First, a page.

Saad is a contestant on JEOPARDY! [part 1]
(I updated the entry on July 8 to provide more detail about what you don’t get to see on TV.)
What: watch JEOPARDY!
Date: Monday, July 12
Time: check your local listings
This blog post [part 1] describes (a) the lead-up to how I ended up being a contestant on Jeopardy! and (b) my experiences at the studio in Los Angeles. After the show airs on July 12, I will post [part 2] describing my in-game thoughts. To get the [part 2] post by email, use the link on the right sidebar “Sign up to receive email notification of new posts!”
Becoming a contestant on Jeopardy! was a happy accident, because I didn’t know the online test even existed until January 2008. I had driven from Nashville to New Mexico for an internship and I was staying with my friend Guillaume while I searched for my own place to stay. His wife, Raea, told us that the online test would be open that time, so I decided to try it with them. All I remember is that the test questions went by quickly. Four months later, I received an automated email inviting me to an audition in Dallas the following month. The timing for the audition was not great, because I was presenting at a conference in Phoenix the day before and would have to fly out very early the day of the audition. Inevitably, I overslept and got to see my plane back away from the gate, but luckily I got on the next plane and was able to grab a quick lunch before getting to the audition site.
There were several parts to the audition. We started by completing interview fact sheets and being photographed with a Polaroid camera by the Jeopardy! staff. Next was another test, this time written. Finally, we stood at the front of the room, three at a time, and played a mock game. In the game portion, I struggled with the buzzer, reaching a point where I just wanted to ring in first. I remember buzzing in at least once with no notion of the correct answer, happy only to get the timing correct. After the game portion, the contestants were interviewed by the staff including one producer, Maggie. I thought I did better on this part (thanks, in big part, to having started Toastmasters three months earlier) but nothing about my game play suggested that I could compete on the actual show. On top of that, I thought I looked frazzled from my travel. I figured that I had no chance of passing this stage. They told us that we would be placed in a contestant pool for 18 months, and if we didn’t hear from them in that time, I inferred that things ended there.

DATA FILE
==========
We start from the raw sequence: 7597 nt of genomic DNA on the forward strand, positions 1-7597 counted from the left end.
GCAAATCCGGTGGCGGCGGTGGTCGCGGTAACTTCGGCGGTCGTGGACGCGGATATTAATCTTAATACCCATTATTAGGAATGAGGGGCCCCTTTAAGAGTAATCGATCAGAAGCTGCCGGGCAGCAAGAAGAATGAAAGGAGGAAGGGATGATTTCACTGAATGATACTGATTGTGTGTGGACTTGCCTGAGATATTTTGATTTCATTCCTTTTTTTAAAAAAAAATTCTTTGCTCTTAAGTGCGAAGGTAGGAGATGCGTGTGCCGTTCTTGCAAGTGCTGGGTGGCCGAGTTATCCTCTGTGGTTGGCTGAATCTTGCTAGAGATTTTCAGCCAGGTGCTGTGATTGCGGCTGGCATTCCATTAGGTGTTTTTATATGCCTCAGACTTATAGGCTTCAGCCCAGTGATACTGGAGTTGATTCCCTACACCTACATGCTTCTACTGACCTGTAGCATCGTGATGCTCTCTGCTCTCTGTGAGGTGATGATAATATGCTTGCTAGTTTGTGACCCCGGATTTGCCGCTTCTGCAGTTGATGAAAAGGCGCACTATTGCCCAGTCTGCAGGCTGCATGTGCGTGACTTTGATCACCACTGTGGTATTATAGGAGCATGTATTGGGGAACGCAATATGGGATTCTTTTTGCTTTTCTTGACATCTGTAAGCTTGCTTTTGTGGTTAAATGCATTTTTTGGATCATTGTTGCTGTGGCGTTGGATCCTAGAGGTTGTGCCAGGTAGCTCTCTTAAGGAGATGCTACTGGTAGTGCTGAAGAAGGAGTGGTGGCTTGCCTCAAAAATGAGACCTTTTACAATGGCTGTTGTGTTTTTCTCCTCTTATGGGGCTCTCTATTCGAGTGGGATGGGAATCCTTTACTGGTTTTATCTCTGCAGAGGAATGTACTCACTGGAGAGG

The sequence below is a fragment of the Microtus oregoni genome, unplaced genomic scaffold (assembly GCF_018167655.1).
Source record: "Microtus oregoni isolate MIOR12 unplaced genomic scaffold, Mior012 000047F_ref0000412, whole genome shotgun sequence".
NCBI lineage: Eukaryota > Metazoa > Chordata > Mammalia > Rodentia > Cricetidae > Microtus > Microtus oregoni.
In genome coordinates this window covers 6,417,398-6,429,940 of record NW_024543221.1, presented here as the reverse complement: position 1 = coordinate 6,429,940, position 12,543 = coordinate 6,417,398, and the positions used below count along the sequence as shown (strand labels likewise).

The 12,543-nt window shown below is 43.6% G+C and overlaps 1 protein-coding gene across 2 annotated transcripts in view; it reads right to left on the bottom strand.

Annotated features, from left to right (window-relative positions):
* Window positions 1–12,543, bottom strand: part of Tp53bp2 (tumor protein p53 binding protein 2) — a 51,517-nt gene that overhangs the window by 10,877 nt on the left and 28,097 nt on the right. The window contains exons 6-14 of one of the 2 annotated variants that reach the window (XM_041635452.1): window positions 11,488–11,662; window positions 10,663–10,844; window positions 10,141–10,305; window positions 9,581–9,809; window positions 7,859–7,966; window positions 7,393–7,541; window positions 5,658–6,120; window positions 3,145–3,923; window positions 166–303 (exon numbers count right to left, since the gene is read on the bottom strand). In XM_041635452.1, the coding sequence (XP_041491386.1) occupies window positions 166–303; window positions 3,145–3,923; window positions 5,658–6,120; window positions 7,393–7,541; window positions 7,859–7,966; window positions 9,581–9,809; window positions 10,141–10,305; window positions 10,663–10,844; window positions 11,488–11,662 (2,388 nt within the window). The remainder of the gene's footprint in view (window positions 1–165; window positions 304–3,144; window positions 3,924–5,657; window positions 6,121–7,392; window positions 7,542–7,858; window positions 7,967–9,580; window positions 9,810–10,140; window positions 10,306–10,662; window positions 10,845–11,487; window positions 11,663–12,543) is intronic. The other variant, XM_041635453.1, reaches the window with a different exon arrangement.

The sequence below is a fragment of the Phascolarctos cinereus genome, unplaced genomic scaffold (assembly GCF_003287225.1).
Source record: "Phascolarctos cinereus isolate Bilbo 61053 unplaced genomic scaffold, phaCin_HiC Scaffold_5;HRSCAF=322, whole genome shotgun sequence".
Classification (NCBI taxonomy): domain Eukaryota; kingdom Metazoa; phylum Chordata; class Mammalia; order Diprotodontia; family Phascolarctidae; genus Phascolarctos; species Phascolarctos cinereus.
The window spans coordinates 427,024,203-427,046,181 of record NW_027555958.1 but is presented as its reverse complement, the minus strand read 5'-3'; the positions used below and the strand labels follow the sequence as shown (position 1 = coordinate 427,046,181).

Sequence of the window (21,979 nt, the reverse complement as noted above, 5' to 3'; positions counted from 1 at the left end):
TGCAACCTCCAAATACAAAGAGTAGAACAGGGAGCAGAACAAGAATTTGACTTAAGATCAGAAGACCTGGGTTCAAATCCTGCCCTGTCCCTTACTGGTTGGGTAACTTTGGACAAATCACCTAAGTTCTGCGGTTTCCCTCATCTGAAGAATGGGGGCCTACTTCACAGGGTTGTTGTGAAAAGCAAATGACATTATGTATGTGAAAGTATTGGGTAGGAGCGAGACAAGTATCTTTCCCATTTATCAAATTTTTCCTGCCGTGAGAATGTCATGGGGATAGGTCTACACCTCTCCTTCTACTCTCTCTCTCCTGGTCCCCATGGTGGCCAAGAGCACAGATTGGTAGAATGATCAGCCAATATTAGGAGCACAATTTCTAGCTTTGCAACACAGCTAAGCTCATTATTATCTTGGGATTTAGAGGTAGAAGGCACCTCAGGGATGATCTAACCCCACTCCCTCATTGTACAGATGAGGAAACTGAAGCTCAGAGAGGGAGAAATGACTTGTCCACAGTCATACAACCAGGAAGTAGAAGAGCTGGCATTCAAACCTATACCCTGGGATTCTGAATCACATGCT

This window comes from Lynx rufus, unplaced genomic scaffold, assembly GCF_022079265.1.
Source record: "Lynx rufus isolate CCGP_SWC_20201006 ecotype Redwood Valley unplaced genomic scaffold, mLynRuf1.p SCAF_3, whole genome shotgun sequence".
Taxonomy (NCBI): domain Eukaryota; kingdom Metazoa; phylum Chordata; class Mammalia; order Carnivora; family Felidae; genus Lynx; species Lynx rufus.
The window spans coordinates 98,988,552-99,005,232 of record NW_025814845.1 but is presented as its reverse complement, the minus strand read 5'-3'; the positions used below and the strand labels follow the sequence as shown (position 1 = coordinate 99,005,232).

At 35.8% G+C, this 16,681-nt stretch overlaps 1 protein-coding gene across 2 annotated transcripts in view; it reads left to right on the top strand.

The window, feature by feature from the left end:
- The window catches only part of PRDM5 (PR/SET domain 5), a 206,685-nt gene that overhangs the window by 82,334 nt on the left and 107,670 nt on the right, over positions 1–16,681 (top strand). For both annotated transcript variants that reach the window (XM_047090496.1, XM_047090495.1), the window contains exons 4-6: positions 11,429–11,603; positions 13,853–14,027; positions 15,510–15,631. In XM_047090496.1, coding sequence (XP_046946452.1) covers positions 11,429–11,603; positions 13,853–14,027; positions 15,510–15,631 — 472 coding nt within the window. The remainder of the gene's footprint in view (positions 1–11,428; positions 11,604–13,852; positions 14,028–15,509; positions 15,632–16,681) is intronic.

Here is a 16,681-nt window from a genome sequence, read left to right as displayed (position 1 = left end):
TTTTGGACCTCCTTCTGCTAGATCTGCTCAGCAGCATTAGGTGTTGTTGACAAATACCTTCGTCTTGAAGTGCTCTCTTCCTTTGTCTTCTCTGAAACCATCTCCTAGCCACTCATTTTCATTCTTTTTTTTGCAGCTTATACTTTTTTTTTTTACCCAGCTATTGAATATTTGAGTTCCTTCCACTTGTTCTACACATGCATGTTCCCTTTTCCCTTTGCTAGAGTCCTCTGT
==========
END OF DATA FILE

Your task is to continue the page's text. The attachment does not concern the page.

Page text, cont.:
So, 20 months later, in January 2010, I was back from lunch and trying to take a nap on the office futon (remember, I was a grad student at this time). My cell phone resting on my chest started ringing and when I answered the voice at the other end said it’s Glenn from Jeopardy! and I just didn’t believe it. He gave me information on the taping date in L.A. and which hotel to use, and when I still sounded skeptical, he said that he could read me the fact sheet that I’d filled out at my Dallas audition. He read the factoid “started a free food society in college” and I stopped him because he’d proven his point. My taping date was four weeks after this call and again, it was not the best timing. I was working to finish my PhD dissertation and I could not afford major distractions. But seriously, how many times do you get invited to be a Jeopardy! contestant?